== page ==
Comment


      • #4
        wait, so its a two zone cymbal using only one piezo?

        Comment


        • #5
          Originally posted by BeyondStupidity View Post
          wait, so its a two zone cymbal using only one piezo?

          Yep!! No reaper circuit needed. This is a piezo switch design.

          You get the hit and edged sounds plus choke.

          Comment


          • #6
            Originally posted by Gastric View Post
            Looks familiar. http://www.vdrums.com/forum/showthread.php?t=35176

            I recently suggested to Hellfire that a brass cymbal could be used as 1/2 of the choke. And I think your use of a THICK tape for the separation makes the overall choke much simpler to construct regardless if you use two or one piece of aluminum.

            Pretty close to the same design except you dont have to build a 3 layer membrane switch. With A to E's you already have half of the switch pre-built for you, your converted cymbal.

            I used an old cymbal as my donor because it matches fairly close if your looking for stealth. It's already got the right shape so it springs back and wont stay in contact with the cymbal. With a flat sheet you might have to do some peening to get the contour right.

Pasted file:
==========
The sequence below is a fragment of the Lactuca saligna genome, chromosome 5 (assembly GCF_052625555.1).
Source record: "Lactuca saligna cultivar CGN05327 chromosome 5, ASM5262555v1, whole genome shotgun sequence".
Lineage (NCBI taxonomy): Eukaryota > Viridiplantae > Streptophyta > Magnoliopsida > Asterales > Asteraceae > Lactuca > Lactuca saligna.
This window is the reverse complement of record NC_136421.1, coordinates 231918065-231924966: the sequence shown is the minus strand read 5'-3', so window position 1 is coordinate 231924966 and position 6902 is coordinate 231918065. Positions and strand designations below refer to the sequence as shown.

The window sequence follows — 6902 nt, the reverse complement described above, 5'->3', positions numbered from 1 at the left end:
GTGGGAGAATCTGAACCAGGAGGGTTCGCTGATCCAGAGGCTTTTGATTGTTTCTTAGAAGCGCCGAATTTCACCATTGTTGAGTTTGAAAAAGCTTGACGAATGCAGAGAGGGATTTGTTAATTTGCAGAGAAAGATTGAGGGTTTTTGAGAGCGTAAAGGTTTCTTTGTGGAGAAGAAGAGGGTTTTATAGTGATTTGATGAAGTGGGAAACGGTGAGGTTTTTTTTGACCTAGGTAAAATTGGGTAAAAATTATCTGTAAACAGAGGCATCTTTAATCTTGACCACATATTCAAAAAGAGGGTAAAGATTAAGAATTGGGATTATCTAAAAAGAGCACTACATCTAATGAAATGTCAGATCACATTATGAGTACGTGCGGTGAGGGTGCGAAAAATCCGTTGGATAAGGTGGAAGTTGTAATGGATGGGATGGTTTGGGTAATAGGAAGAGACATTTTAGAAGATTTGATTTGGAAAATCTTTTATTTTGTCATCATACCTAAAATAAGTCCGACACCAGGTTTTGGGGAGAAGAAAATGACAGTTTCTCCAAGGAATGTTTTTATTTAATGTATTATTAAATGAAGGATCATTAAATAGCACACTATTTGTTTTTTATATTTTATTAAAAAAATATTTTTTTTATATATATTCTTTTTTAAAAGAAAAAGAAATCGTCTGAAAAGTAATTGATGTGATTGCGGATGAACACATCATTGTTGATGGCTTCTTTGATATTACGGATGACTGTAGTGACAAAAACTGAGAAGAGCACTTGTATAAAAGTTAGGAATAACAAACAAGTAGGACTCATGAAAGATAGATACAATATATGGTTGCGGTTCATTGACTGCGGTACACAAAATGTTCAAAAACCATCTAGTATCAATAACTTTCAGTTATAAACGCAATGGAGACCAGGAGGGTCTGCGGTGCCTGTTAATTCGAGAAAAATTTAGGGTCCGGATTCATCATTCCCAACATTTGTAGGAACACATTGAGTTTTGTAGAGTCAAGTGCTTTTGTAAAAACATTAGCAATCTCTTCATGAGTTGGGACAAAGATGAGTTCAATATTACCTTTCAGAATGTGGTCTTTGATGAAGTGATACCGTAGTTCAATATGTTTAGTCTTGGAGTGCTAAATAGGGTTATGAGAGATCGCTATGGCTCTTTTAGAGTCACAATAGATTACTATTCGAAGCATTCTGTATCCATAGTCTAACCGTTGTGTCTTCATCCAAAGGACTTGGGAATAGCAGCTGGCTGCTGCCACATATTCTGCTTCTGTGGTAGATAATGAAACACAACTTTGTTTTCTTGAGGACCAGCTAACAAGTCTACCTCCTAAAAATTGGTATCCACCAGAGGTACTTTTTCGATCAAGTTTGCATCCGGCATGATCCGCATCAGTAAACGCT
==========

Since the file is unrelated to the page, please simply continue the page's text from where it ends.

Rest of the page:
Comment


            • #7
              Note it's the switch has dual function with the ROLAND modules. If you have a Trigger IO you'll get a single function out of the switch and can only assign it a single MIDI NOTE to output. I'll test this with the Trigger IO to see if it can use the cymbal as half the switch successfully.

              I'd think you might run into the same issue I had with my particular flashing as I'm assuming some cymbals have a varnish or clear coat on them. If they do you'd get no metal-to-metal contact without sanding that area of the cymbal.

              Sarge, as with my suggestion to Hellfire it looks like you use the project box mounting screw to connect to the cymbal. I thought this was likely to work since the screw is theoretically touching the cymbal where you drill through it. But wanted to confirm that's ALL you did was wire to the box mounting screw and didn't have to do anything else to promote wire-to-cymbal conductivity.

              Comment


              • #8
                Originally posted by sarge201 View Post
                Yep!! No reaper circuit needed. This is a piezo switch design.

                You get the hit and edged sounds plus choke.
                Looks good. I do find it interesting that when I first showed the idea of this type of switch/second zone it mainly fell on deaf ears. Better late then never I guess. Here is the original post about the switch acting as a second zone.

                http://www.vdrums.com/forum/showpost...77&postcount=5